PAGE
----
The one and only thing that may help is the base stickers on the bottle and a fantastic new guide from Raiders of The Lost Scents on them. All vintage Guerlains had base stickers or, as I like to call them, postage-looking “stamps,” which preceded the batch code stickers. Depending on the colour, the text, its wording, and any numbers that may appear, the article tells you the general decade of the bottle. For example, it turns out that one of my Shalimar bottles is actually from the 1940s (or earlier) because it has a red and blue sticker, and the text mentions “Belgique.” The stamp on another one of my bottles is slightly similar but it doesn’t have the word “Belgique,” and its roman numerals are located on the bottom left instead of the bottom right. All of that means the bottle is from the early 1950s. Since the same rules apply to L’Heure Bleue, the photos below should give you an idea of the stickers that you’ll find on that fragrance as well. For example, a sticker/stamp from the 1940s or earlier with the elements just described:
A sticker from the early 1950s, where the writing was still in red and blue, but the text did not include the word “Belgique” and the roman numerals were located on the left:
In terms of my L’Heure Bleue extrait, the sticker had fallen off but was tucked inside in the box and there is a photo of it below for you to compare. According to the Raiders article, it dates somewhere from 1967 to 1976 because: its colour is monochrome (not dual coloured); the last words in its text are “legislation en vigueur” instead of “magasins de PARIS”); and there is an alphabetic letter (A or B) in the lower left hand corner, not a Roman numeral:
I’ll let you study the Raiders’ post on your own if you have a bottle that you want to date, because it covers a lot more decades but, before I move on to other topics, I wanted to give André Moreau and Elena a huge round of applause and a “Bravo” for putting together an exceptionally useful, informative, and thorough guide. It must have taken a phenomenal amount of research and time, so I tip my hat to them both.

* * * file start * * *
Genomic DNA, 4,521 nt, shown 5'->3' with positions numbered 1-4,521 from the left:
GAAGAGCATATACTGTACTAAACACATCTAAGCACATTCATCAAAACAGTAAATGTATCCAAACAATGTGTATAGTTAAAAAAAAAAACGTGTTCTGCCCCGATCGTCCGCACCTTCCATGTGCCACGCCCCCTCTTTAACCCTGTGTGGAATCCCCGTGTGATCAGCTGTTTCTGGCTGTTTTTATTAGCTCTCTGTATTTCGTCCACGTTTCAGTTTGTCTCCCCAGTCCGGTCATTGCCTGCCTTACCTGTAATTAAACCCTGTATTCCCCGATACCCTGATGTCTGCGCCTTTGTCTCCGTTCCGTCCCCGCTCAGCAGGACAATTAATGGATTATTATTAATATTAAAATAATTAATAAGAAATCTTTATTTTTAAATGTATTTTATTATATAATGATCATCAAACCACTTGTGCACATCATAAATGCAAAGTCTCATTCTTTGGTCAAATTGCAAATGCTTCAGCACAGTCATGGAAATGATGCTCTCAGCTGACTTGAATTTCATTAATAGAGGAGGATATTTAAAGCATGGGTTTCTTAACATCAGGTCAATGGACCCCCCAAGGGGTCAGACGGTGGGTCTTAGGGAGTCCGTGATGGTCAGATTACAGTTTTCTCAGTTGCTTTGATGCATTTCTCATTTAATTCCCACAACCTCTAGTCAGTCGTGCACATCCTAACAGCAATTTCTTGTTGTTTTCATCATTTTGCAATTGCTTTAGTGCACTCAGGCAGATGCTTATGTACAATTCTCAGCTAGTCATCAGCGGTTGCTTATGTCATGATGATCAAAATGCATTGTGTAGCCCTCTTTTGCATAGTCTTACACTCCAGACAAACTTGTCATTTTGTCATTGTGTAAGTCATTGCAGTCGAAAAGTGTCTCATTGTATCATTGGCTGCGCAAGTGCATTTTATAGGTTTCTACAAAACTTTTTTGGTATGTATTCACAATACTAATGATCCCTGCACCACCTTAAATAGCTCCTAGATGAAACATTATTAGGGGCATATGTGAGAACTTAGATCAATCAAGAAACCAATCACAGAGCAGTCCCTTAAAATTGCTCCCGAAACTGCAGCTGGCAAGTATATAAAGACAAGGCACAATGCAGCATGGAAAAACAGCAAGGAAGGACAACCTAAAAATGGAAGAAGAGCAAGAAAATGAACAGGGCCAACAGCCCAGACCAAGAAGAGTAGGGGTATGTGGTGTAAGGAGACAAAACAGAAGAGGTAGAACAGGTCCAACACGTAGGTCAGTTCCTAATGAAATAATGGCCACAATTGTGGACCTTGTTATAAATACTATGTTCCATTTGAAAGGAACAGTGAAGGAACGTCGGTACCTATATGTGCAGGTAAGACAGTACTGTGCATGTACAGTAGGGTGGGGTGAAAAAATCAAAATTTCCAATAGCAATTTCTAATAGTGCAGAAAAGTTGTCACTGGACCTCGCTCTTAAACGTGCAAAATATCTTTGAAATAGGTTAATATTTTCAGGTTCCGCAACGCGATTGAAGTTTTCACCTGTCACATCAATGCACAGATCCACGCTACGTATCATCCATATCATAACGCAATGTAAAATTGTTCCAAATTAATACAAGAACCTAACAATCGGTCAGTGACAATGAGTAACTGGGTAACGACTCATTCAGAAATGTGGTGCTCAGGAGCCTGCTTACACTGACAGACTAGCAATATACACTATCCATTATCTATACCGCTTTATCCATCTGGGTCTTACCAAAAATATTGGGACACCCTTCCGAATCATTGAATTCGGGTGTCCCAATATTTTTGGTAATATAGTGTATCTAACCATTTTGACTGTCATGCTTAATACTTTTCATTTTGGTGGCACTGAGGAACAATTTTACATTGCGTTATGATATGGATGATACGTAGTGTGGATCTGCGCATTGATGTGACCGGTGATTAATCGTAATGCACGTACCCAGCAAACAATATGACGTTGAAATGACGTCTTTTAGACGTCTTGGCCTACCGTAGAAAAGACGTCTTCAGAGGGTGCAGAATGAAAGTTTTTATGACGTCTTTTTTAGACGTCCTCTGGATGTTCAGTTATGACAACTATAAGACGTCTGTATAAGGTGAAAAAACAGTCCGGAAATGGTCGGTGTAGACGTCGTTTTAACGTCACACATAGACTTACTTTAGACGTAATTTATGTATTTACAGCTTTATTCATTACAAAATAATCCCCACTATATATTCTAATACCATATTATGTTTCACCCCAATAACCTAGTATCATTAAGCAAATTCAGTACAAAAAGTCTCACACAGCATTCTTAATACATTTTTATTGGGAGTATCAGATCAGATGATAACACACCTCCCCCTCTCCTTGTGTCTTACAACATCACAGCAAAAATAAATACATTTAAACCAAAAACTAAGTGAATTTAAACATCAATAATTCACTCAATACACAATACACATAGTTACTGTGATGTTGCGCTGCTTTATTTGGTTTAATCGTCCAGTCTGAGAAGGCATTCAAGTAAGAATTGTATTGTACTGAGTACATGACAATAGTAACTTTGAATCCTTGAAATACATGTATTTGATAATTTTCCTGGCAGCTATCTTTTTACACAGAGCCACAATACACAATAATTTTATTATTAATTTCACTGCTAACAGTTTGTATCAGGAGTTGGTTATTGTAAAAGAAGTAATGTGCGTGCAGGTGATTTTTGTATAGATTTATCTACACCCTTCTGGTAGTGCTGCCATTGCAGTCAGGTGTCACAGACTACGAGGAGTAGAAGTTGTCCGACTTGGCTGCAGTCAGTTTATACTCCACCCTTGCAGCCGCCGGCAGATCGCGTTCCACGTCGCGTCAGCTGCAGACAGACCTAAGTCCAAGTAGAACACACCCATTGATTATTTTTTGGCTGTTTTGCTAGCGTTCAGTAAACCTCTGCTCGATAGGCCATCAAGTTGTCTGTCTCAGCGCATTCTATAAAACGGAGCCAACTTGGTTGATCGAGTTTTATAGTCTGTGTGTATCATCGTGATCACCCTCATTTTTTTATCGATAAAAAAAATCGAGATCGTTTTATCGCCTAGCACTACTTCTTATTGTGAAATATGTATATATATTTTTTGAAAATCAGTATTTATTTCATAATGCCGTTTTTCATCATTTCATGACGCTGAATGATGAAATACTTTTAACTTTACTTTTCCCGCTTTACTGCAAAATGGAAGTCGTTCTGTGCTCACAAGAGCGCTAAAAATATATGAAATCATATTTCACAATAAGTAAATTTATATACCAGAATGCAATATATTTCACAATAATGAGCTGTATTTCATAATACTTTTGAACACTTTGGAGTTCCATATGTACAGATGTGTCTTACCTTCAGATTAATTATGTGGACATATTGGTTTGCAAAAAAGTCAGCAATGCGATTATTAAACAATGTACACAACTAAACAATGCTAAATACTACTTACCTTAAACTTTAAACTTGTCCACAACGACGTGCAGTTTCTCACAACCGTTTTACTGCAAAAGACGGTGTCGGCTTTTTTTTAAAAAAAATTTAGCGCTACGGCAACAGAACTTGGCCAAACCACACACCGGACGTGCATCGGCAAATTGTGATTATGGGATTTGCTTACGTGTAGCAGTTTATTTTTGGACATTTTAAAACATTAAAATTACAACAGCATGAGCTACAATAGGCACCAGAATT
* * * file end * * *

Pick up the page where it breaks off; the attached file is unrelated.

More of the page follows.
As for bottles and packaging from 1967 (really 1976) onwards, particularly those that have batch codes, there is no better resource than Raiders of the Lost Scent’s general Guerlain guide on those matters.
AVAILABILITY & PRICING — eBAY & ETSY:
Buying vintage L’Heure Bleue on eBay is a bit of an exercise in frustration and patience because bottles are not available with anything close to the same numbers as vintage Shalimar. In my experience, eBay tends to have “feast or famine” cycles of availability for a particular fragrance but, even taking that into consideration, L’Heure Bleue is still not as widely sold. The vintage parfum usually has the fewest entries and, if you’re looking for something 1 oz in size or larger, then you better be prepared to wait.
When I was looking on eBay US over the summer, there were never more than 5 extrait bottles at a time, sometimes even less. (I’m talking about listings for actual bottles, not tiny vials decanted from someone’s bottle.) Today, a search for “Vintage L’Heure Bleue Parfum” lists 13 results, shows only 6 entries (??), but 3 of them are for samples. Two of the other entries are 15 ml or 1/2 oz bottles, and they’re priced at $225 and $315. A third looks to be the same size but is half full (though sealed), and costs $200. If one broadens the search to “vintage L’Heure Bleue” of all types, an additional 24 entries pop up, 2 of which are extrait bottles (so we’re back to 5 total). However, most are eau de toilettes from the 1980s onwards, sample vials, or nearly empty bottles.
One thing stands out to me in that measly selection: a 1 oz, Marly box, Baccarat bottle that looks practically full (and that is mislabeled as being 1/2 oz) with a starting bid of $149. Unfortunately, the seller only ships within the US but, if you’re a hardcore L’Heure Bleue lover who lives overseas, then you may want to see if a friend located in America will let you use his/her address for receipt and then ship it to you. Assuming that you win the auction, of course.
There aren’t a lot of other great choices on eBay at the moment, and I don’t think there have been for a while. Most searches pull up a plethora of empty bottles. To tell you how bad the availability and prices are for vintage L’Heure Bleue, I’ve seen empty LHB heart-shaped bottles going for $80, and one person is offering a mere “Harvest” box, completely empty, for $150. That’s crazy!